97142617910342598647204516893989422179826088076852
87783646182799346313767754307809363333018982642090
10848802521674670883215120185883543223812876952786
71329612474782464538636993009049310363619763878039
62184073572399794223406235393808339651327408011116
66627891981488087797941876876144230030984490851411
60661826293682836764744779239180335110989069790714
85786944089552990653640447425576083659976645795096
66024396409905389607120198219976047599490197230297
64913982680032973156037120041377903785566085089252
16730939319872750275468906903707539413042652315011
94809377245048795150954100921645863754710598436791
78639167021187492431995700641917969777599028300699
15368713711936614952811305876380278410754449733078
40789923115535562561142322423255033685442488917353
44889911501440648020369068063960672322193204149535
41503128880339536053299340368006977710650566631954
81234880673210146739058568557934581403627822703280
82616570773948327592232845941706525094512325230608
22918802058777319719839450180888072429661980811197
77158542502016545090413245809786882778948721859617
72107838435069186155435662884062257473692284509516
20849603980134001723930671666823555245252804609722
53503534226472524250874054075591789781264330331690
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# http://projecteuler.net/index.php?section=problems&id=14
#  iterative sequence
#   n -> n/2    (n is even)
#   n -> 3n + 1 (n is odd)
#  using the rule above and starting with 13, we generate the following sequence:
#   13 -> 40 -> 20 -> 10 -> 5 -> 16 -> 8 -> 4 -> 2 -> 1  (10 terms)
#  which starting number, under one million, produces the longest chain?

MAX = 1_000_000

# lambdas, lambdas, lambdas :)
even  =->(n) {n/2}
odd   =->(n) {3*n + 1}

chain =->(n, c=1) {
  if n==1
    @cache[@original] = c
  elsif d = @cache[n]
    @cache[@original] = c + d
  else
    chain.( if n.even? then even.(n) else odd.(n) end , c+=1 )
  end
}

# calculate
@cache = {}

puts (1..MAX).max_by{ |e|
  @original = e
  chain.(e)
}
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# http://projecteuler.net/index.php?section=problems&id=15

# this one is math, not coding
#  see http://betterexplained.com/articles/navigate-a-grid-using-combinations-and-permutations/

# using the exclamation mark, just for fun :)
class Integer
  def !
    (1..self).inject(:*)
  end
end

# oops, it's on the wrong side °_°
puts !(20 + 20) / (!20 * !20)
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# http://projecteuler.net/index.php?section=problems&id=16
#  the sum of the digits of the number 2**1000

# again, <3 Bignum
puts (2**1000).to_s.chars.inject(0){|sum, char| sum + char.to_i}
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# http://projecteuler.net/index.php?section=problems&id=17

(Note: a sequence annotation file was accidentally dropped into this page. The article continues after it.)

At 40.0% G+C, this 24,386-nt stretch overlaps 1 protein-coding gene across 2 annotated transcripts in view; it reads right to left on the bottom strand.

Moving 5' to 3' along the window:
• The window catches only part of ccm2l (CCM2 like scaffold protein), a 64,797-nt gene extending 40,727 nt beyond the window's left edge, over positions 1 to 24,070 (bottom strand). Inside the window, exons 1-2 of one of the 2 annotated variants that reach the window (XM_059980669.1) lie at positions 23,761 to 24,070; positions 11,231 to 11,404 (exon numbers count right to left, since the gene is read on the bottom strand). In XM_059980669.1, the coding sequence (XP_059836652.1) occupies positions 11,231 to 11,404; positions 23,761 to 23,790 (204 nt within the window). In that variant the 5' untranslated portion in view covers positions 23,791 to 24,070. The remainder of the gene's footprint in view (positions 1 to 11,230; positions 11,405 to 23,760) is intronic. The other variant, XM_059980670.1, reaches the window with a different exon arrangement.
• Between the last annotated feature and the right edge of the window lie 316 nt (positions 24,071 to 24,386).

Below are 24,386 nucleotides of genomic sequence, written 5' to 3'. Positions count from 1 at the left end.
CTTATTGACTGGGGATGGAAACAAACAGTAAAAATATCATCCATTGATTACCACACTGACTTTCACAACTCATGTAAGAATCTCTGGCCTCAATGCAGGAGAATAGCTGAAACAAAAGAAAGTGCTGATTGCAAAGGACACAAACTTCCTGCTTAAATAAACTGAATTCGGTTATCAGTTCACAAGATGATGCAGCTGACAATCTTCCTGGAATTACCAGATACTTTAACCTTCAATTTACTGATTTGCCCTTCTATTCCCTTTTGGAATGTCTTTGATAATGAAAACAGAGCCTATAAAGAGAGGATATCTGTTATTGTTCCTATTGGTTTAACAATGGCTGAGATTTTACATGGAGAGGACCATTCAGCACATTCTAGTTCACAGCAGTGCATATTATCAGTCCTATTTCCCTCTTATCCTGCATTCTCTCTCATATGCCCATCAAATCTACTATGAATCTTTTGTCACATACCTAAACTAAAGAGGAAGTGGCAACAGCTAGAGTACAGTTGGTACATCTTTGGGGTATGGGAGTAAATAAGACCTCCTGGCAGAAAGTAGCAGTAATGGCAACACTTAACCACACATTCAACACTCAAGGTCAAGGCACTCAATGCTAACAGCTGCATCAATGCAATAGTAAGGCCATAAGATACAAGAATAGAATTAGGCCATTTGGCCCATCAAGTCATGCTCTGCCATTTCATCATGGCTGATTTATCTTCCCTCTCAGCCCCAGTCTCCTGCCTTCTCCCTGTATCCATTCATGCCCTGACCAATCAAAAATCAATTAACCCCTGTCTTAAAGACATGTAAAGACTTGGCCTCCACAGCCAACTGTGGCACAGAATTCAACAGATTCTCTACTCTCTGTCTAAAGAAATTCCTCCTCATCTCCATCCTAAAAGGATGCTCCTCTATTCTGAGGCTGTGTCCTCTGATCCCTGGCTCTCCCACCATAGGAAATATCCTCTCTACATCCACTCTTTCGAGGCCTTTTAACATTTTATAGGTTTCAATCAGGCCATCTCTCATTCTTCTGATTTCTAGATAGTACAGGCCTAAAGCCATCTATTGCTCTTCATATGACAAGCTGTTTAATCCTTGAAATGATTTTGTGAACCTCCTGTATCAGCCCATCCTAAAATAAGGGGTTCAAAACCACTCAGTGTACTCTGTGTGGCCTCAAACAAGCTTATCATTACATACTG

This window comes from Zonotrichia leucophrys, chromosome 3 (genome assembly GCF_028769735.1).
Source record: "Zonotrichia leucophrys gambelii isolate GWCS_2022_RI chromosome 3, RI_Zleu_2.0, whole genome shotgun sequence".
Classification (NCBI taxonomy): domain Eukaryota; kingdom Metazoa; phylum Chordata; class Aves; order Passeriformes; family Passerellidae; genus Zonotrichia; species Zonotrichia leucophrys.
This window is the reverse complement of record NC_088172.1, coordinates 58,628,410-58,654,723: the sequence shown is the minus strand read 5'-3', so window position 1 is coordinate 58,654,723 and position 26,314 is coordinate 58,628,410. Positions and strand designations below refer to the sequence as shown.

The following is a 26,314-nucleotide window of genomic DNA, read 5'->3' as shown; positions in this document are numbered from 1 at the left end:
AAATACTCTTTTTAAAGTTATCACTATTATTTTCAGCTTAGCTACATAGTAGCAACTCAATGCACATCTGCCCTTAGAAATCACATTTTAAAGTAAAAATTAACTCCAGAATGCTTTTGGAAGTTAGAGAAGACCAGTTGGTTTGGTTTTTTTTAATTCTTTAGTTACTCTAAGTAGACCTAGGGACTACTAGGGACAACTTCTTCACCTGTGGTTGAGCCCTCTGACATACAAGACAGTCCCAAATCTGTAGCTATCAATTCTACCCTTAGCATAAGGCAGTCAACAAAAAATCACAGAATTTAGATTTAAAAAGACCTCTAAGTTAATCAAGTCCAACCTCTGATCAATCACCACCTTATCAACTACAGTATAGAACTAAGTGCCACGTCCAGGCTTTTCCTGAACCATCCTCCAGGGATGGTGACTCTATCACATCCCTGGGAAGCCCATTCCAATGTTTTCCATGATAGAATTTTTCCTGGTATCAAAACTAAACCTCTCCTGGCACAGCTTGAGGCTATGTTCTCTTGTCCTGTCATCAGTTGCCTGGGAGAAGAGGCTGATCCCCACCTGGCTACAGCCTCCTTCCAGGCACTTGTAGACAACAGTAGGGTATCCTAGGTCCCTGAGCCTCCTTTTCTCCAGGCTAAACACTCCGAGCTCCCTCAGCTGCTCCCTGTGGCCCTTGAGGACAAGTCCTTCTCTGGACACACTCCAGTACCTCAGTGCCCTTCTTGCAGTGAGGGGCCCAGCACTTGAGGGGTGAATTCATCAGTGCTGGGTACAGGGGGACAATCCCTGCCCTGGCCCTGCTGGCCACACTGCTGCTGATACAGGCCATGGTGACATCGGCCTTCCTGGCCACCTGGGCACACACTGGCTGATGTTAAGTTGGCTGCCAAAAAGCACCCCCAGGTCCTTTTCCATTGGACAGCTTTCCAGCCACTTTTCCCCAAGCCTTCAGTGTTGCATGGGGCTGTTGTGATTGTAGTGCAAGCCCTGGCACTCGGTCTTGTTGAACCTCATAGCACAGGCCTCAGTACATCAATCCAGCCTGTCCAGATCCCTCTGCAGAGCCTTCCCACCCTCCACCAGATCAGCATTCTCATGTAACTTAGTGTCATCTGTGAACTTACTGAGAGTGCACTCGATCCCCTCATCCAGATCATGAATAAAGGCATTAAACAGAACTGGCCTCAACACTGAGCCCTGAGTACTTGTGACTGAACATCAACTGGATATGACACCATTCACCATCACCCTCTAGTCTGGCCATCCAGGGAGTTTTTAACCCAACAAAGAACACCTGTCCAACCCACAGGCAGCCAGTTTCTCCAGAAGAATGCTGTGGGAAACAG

#  if all the numbers from 1 to 1000 were written out in words,
#  how many letters would be used? (not counting hyphens and spaces)

# create word hash
words = Hash[ (1..20).zip %w|
one two three four five six seven eight nine ten
eleven twelve thirteen fourteen fifteen sixteen
seventeen eighteen nineteen twenty| ].merge({
 30 => 'thirty',
 40 => 'forty',
 50 => 'fifty',
 60 => 'sixty',
 70 => 'seventy',
 80 => 'eighty',
 90 => 'ninety',
 100 => 'hundred',
 1000 => 'onethousand',
 0  => '',
})

# lambdas
size =->(n){ # returns the length of the word or nil if not in hash
  (x=words[n]) && x.size
}

two  =->(n){ # returns the size of a two digit number
  size[n] || size[n/10*10] + size[n%10]
}


# start calculating
puts (1..1000).inject(0){ |sum, n| sum + (
  size[n] || size[n/100] + # return from hash or sum of _x_ hundred,

  if n < 100
    0
  else # "hundred [and]"
    size[100] + if n % 100 == 0 then 0 else 3 end
  end +

  two[n%100] # and the last two digits
)} + 3 # special case "one hundred" instead of "hundred"
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# http://projecteuler.net/index.php?section=problems&id=18
#  find the maximum total path through the triangle

# already did this at codegolf: http://codegolf.com/total-triangles :)

triangle = DATA.map{|e|e.split.map(&:to_i)}.reverse # from bottom to up

puts triangle.inject{ |cur, row|
  (0...row.size).map{ |ele|
    row[ele] + cur[ele, 2].max # only remember maximum
  }
}[0]

__END__
75
95 64
17 47 82
18 35 87 10
20 04 82 47 65
19 01 23 75 03 34
88 02 77 73 07 63 67
99 65 04 28 06 16 70 92
41 41 26 56 83 40 80 70 33
41 48 72 33 47 32 37 16 94 29
53 71 44 65 25 43 91 52 97 51 14
70 11 33 28 77 73 17 78 39 68 17 57
91 71 52 38 17 14 91 43 58 50 27 29 48
63 66 04 68 89 53 67 30 73 16 69 87 40 31
04 62 98 27 23 09 70 98 73 93 38 53 60 04 23

Your feedback will be very much appreciated ;)

Other solutions: 1-5, 19-25

Creative Commons License

Ben Griswold | July 15, 2010

Thanks for posting these solutions, Jan! As you know, I have worked through each of these problems myself, but I foolishly haven’t been searching the web for alternate Ruby solutions after coming up with my own implementation. You have definitely given me reason to do so though as I learned something new from nearly every one of your listings!

J-_-L | July 19, 2010

Ben, thank you for the comment and the mention in your blog post :). It's great to read other people's code for the same problem.

Anonymous | September 28, 2012

Please do not post solutions to Project Euler problems outside the designated problem forum.